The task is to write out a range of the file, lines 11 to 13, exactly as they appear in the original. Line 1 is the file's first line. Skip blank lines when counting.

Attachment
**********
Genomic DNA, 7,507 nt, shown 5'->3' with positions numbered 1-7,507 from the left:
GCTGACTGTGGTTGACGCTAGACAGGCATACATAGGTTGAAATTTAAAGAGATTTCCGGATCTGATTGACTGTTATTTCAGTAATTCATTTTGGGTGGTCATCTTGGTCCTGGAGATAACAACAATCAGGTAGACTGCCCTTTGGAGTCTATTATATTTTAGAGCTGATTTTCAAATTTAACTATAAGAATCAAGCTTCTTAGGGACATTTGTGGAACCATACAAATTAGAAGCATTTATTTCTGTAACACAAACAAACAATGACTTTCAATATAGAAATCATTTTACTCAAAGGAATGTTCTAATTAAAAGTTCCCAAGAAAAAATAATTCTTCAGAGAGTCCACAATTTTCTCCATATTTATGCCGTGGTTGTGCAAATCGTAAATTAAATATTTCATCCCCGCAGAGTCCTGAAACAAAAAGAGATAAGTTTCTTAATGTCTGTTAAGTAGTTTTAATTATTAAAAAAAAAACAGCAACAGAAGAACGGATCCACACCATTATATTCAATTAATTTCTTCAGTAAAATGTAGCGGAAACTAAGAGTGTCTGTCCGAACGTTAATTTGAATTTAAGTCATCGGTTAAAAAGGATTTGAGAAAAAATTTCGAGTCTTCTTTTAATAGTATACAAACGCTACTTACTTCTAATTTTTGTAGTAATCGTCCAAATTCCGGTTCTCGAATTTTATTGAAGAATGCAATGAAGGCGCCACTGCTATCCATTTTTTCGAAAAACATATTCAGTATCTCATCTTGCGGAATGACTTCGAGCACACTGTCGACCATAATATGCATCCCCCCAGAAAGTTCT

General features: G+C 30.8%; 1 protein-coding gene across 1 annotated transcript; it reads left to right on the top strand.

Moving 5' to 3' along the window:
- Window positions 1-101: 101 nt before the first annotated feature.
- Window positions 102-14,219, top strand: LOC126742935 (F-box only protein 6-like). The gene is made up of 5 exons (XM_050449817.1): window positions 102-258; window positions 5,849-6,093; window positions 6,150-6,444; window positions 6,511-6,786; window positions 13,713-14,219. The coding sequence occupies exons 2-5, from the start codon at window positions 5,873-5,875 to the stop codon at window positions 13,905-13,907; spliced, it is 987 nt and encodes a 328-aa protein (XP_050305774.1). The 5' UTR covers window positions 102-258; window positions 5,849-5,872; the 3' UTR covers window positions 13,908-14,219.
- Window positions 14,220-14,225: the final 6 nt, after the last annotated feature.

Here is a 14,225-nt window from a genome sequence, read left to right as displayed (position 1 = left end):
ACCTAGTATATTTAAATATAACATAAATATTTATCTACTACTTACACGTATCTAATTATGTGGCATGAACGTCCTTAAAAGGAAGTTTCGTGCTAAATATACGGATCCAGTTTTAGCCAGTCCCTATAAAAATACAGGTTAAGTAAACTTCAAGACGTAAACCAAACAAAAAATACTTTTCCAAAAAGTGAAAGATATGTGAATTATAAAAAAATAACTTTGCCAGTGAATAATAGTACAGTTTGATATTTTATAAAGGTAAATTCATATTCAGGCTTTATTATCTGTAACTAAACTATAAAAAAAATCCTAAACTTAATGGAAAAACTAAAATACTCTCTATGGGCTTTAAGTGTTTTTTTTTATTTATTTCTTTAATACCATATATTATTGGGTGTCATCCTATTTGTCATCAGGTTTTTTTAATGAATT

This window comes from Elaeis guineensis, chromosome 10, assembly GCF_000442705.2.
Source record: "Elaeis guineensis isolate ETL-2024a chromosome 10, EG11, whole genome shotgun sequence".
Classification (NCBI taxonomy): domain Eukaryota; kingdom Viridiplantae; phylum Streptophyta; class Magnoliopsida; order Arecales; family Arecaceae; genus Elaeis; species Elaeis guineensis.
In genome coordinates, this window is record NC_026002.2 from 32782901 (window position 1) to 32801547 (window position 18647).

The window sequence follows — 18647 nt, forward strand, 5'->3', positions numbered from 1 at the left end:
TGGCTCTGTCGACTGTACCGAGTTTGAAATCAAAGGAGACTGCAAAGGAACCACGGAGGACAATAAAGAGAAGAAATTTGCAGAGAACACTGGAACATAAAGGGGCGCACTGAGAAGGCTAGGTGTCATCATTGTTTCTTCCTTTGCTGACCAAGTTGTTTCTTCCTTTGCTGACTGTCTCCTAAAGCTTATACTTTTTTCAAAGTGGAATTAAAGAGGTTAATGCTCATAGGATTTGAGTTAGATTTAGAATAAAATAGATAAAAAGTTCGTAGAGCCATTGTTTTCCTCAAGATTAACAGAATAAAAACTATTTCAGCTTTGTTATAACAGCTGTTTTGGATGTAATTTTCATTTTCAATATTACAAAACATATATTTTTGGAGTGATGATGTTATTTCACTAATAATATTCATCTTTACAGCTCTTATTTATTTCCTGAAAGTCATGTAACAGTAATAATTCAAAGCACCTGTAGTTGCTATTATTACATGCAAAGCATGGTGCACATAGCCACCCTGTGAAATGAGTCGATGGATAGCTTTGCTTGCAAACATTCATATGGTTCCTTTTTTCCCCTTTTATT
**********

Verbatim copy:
Source record: "Elaeis guineensis isolate ETL-2024a chromosome 10, EG11, whole genome shotgun sequence".
Classification (NCBI taxonomy): domain Eukaryota; kingdom Viridiplantae; phylum Streptophyta; class Magnoliopsida; order Arecales; family Arecaceae; genus Elaeis; species Elaeis guineensis.
In genome coordinates, this window is record NC_026002.2 from 32782901 (window position 1) to 32801547 (window position 18647).